As you can see from the list of links to wine websites in the directory, there are dozens, probably hundreds and possibly thousands of them out there nowadays. They vary from the outrageously entertaining such as www.wine-journal.com through the reliable and workmanlike www.wineanorak.com to the most-visited British forum (and much else besides) www.wine-pages.com. But there are one or two sites that make us all look like babes-in-arms in terms of our development. Robin Garr, creator of www.wineloverspage.com, is our most obvious granddaddy. Not that he looks particularly senior in this photo taken from his online biography but it does seem as though he has spent every waking adult minute putting wine on the web. A career journalist who got the wine bug, he ran CompuServe’s Wine Forum way back in the pre Web era before setting up his own web site.
The menu on www.wineloverspage.com runs to a daunting number of items: five different ways to Learn About Wine; several different sorts of forum; tasting notes (of relatively inexpensive wines, without a specific database as far as I can see, although there are tasting reports on more than 100,000 wines submitted by visitors to the site accessible via the search engine); and then no fewer than 13 different ‘departments’, including a list of links to recent wine news stories elsewhere.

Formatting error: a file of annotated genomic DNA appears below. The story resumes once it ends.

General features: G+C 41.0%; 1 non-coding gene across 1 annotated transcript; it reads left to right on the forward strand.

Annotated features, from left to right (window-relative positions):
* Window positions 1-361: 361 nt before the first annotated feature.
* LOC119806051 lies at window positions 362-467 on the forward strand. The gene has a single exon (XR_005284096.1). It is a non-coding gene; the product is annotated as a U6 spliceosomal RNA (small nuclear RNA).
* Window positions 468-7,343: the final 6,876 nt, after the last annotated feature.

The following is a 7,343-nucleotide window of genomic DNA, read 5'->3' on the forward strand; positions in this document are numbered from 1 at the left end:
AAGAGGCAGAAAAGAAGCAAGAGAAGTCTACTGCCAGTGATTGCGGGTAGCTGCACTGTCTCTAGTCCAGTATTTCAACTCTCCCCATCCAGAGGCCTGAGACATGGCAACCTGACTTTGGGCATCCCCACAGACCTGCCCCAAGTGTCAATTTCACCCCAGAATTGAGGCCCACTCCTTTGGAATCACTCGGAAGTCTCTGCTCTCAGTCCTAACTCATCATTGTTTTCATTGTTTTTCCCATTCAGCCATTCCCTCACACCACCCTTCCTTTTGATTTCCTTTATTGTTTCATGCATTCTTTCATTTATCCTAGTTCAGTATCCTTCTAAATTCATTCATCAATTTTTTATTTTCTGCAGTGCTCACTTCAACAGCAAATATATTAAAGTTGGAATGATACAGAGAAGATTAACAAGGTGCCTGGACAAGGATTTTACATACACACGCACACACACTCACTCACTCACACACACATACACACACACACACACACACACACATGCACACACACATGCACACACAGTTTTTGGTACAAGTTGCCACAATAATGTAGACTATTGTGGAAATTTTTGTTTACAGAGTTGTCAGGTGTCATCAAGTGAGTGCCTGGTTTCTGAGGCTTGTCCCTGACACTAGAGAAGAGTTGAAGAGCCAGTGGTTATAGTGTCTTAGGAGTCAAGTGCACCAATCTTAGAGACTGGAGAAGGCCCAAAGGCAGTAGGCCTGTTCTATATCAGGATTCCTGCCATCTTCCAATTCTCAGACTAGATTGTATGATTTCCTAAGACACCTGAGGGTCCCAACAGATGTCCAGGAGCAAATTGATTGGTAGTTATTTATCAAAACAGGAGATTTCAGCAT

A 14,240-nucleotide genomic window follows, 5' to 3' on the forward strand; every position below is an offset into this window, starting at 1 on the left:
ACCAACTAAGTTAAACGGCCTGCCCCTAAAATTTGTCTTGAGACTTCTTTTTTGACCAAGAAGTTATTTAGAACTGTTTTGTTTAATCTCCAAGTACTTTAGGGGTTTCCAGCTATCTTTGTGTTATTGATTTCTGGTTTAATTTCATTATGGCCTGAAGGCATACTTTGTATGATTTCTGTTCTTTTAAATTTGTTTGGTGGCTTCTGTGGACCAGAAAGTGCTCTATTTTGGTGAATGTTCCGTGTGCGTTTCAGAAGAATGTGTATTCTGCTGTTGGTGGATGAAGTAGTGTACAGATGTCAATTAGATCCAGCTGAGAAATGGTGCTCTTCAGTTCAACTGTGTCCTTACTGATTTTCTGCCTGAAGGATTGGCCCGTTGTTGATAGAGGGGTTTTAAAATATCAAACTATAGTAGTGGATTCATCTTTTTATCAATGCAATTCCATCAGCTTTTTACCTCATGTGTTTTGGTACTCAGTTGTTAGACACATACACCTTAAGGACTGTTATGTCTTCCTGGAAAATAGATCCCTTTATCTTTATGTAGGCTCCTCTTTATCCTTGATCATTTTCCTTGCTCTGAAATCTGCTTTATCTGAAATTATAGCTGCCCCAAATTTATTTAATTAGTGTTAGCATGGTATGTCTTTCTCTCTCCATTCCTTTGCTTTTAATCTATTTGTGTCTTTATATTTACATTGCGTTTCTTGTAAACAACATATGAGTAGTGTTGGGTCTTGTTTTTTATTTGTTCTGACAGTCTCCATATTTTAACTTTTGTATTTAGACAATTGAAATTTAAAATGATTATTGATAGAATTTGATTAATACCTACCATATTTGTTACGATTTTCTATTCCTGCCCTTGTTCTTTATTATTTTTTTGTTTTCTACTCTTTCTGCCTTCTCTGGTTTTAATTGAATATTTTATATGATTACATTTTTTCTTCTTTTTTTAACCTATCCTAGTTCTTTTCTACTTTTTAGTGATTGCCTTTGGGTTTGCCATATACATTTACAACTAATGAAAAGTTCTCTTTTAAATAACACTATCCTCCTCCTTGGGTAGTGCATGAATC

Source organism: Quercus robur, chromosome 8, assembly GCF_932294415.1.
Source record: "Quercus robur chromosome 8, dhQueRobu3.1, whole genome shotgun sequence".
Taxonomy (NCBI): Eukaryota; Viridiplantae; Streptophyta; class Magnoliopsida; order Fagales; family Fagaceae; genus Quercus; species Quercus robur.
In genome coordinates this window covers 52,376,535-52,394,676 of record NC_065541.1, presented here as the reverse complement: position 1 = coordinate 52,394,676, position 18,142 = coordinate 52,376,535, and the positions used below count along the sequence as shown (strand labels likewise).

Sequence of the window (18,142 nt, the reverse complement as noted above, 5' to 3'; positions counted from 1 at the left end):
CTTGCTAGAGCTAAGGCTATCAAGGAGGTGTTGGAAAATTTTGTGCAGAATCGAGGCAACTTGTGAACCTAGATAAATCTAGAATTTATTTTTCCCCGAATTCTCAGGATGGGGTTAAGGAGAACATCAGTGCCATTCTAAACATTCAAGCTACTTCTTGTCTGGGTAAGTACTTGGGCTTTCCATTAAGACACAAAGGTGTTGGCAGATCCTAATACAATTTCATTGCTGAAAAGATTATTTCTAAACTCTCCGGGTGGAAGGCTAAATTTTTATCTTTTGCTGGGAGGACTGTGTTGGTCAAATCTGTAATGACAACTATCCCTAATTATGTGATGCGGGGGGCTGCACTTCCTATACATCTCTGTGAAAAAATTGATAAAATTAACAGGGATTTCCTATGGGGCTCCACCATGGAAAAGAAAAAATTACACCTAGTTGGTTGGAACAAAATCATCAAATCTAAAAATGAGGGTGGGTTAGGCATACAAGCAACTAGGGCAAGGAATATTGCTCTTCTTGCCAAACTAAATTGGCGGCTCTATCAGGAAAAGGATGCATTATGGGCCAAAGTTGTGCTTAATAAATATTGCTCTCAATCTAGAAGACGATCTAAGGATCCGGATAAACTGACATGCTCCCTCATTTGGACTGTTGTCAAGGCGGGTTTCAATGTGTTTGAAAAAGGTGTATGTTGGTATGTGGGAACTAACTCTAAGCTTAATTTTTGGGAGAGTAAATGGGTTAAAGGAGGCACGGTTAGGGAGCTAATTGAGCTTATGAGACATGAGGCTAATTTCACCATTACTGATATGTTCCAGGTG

This is neither a British-focussed site, like the ones specified above, nor an American-focussed site as www.winespectator.com and www.erobertparker.com tend to be, but a genuinely international meeting place for wine lovers, as I try to make this one, pace a few specialist stories about events in London and UK wine trade gossip.
What I like particularly about Garr’s approach is that he is so keen to address those who are just starting out in wine and if anything concentrates on the bargains at the expense of the rarest and most sought-after bottles (a lesson to us all). His Wine Lovers’ Discussion Group was the first online wine forum and still operates on thoroughly admirable lines: no insults, no pseudonyms with a genuine sharing of information rather than exhibitionism or vitriol.
We have agreed that we share several core values as far as wine is concerned and so are both writing to alert our visitors of the other site’s existence. Go and visit www.wineloverspage.com if you have not already done so. There is an almost incredible amount to enjoy.
You might also like to sign up for his free 30 Second Wine Advisor E-letter which goes out three times a week, and its biweekly Wine Advisor Premium Edition which covers smarter wines (in the $30-60 a bottle bracket) and costs just $24 for a mailing every other Tuesday. All good ideas from the master which I must slavishly copy as soon as I can find the time.